Background/Aims: Patients with irritable bowel syndrome (IBS) often report poor sleep quality. Whether poor sleep is associated with tryptophan (Trp) metabolites is unknown. We compared serum Trp metabolites in women with IBS and healthy controls (HCs) using targeted liquid chromatography mass spectrometry (LC-MS)-based profiling. In IBS only, we explored whether Trp metabolites are associated with IBS symptoms and subjective and objective sleep indices, serum cortisol, plasma adrenocorticotropic hormone (ACTH), and cortisol/ACTH levels. Methods: Blood samples were obtained every 80 minutes in 21 HCs and 38 IBS subjects following an anticipation-of-public-speaking stressor during a sleep laboratory protocol. Subjects completed symptom diaries for 28 days. Adjacent values of metabolites were averaged to represent 4 time-periods: awake, early sleep, mid-sleep, and mid-to-late sleep. Thirteen of 20 targeted Trp metabolites were identified. Results: Ten of 13 Trp metabolites decreased across the night, while nicotinamide increased in both groups. A MANOVA omnibus test performed after principal component analysis showed a significant difference in these 13 principal component (P = 0.014) between groups. Compared to HCs, nicotinamide levels were higher and indole-3-lactic acid levels lower in the IBS group. Melatonin and indole-3-acetic acid levels were associated with several subjective/objective sleep measures; decreased stool consistency/frequency and abdominal pain were positively associated with melatonin and serotonin in the IBS group. The kynurenine and kynurenic acid were associated with ACTH (positively) and cortisol/ACTH (negatively). Conclusion: Nighttime Trp metabolites may provide clues to poor sleep and stress with IBS. Further study of the mechanism of metabolite action is warranted.

Antibody Fc effector functions and IgG3 associate with decreased HIV-1 risk

J Clin Invest

2019 Young, William C Youyi Fong

HVTN 505 is a preventative vaccine efficacy trial testing DNA followed by recombinant adenovirus serotype 5 (rAd5) in circumcised, Ad5-seronegative men and transgendered persons who have sex with men in the United States. Identified immune correlates of lower HIV-1 risk and a virus sieve analysis revealed that, despite lacking overall efficacy, vaccine-elicited responses exerted pressure on infecting HIV-1 viruses. To interrogate the mechanism of the antibody correlate of HIV-1 risk, we examined antigen-specific antibody recruitment of Fcγ receptors (FcγRs), antibody-dependent cellular phagocytosis (ADCP), and the role of anti-envelope (anti-Env) IgG3. In a prespecified immune correlates analysis, antibody-dependent monocyte phagocytosis and antibody binding to FcγRIIa correlated with decreased HIV-1 risk. Follow-up analyses revealed that anti-Env IgG3 breadth correlated with reduced HIV-1 risk, anti-Env IgA negatively modified infection risk by Fc effector functions, and that vaccine recipients with a specific FcγRIIa single-nucleotide polymorphism locus had a stronger correlation with decreased HIV-1 risk when ADCP, Env-FcγRIIa, and IgG3 binding were high. Additionally, FcγRIIa engagement correlated with decreased viral load setpoint in vaccine recipients who acquired HIV-1. These data support a role for vaccine-elicited anti-HIV-1 Env IgG3, antibody engagement of FcRs, and phagocytosis as potential mechanisms for HIV-1 prevention.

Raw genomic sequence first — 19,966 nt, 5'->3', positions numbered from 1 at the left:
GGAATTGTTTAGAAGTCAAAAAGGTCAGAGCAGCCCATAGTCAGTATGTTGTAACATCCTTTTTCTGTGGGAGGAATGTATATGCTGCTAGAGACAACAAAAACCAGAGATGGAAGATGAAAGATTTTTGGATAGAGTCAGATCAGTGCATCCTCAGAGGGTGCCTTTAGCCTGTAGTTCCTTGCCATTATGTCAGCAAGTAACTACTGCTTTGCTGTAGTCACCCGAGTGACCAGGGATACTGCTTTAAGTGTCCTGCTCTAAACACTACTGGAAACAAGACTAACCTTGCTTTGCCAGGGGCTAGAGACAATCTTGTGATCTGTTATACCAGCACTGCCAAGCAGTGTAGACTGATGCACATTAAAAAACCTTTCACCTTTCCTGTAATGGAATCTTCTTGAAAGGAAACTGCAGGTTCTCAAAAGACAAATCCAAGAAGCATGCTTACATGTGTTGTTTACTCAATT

Broccoli or Sulforaphane: Is It the Source or Dose That Matters?


2019 Kensler, Thomas, PhD Thomas Kensler

There is robust epidemiological evidence for the beneficial effects of broccoli consumption on health, many of them clearly mediated by the isothiocyanate sulforaphane. Present in the plant as its precursor, glucoraphanin, sulforaphane is formed through the actions of myrosinase, a β-thioglucosidase present in either the plant tissue or the mammalian microbiome. Since first isolated from broccoli and demonstrated to have cancer chemoprotective properties in rats in the early 1990s, over 3000 publications have described its efficacy in rodent disease models, underlying mechanisms of action or, to date, over 50 clinical trials examining pharmacokinetics, pharmacodynamics and disease mitigation. This review evaluates the current state of knowledge regarding the relationships between formulation (e.g., plants, sprouts, beverages, supplements), bioavailability and efficacy, and the doses of glucoraphanin and/or sulforaphane that have been used in pre-clinical and clinical studies. We pay special attention to the challenges for better integration of animal model and clinical studies, particularly with regard to selection of dose and route of administration. More effort is required to elucidate underlying mechanisms of action and to develop and validate biomarkers of pharmacodynamic action in humans. A sobering lesson is that changes in approach will be required to implement a public health paradigm for dispensing benefit across all spectrums of the global population.